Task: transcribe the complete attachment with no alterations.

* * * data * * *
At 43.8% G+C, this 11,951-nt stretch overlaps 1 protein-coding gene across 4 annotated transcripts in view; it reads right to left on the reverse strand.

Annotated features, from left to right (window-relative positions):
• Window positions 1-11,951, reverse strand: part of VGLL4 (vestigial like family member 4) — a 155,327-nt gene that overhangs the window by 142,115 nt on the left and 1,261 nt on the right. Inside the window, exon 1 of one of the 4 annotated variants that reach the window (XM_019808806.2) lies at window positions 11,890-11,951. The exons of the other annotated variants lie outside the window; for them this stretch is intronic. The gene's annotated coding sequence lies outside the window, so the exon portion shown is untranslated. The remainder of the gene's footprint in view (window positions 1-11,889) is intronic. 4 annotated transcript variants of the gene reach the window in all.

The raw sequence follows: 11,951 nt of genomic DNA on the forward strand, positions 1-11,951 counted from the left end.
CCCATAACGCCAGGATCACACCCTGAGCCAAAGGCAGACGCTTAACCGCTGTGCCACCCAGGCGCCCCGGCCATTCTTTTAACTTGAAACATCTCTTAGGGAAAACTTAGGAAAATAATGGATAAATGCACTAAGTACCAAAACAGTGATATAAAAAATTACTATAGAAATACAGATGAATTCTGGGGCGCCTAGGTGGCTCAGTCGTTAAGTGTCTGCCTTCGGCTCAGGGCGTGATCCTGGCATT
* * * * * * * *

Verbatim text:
At 43.8% G+C, this 11,951-nt stretch overlaps 1 protein-coding gene across 4 annotated transcripts in view; it reads right to left on the reverse strand.

Annotated features, from left to right (window-relative positions):
• Window positions 1-11,951, reverse strand: part of VGLL4 (vestigial like family member 4) — a 155,327-nt gene that overhangs the window by 142,115 nt on the left and 1,261 nt on the right. Inside the window, exon 1 of one of the 4 annotated variants that reach the window (XM_019808806.2) lies at window positions 11,890-11,951. The exons of the other annotated variants lie outside the window; for them this stretch is intronic. The gene's annotated coding sequence lies outside the window, so the exon portion shown is untranslated. The remainder of the gene's footprint in view (window positions 1-11,889) is intronic. 4 annotated transcript variants of the gene reach the window in all.

The raw sequence follows: 11,951 nt of genomic DNA on the forward strand, positions 1-11,951 counted from the left end.
CCCATAACGCCAGGATCACACCCTGAGCCAAAGGCAGACGCTTAACCGCTGTGCCACCCAGGCGCCCCGGCCATTCTTTTAACTTGAAACATCTCTTAGGGAAAACTTAGGAAAATAATGGATAAATGCACTAAGTACCAAAACAGTGATATAAAAAATTACTATAGAAATACAGATGAATTCTGGGGCGCCTAGGTGGCTCAGTCGTTAAGTGTCTGCCTTCGGCTCAGGGCGTGATCCTGGCATT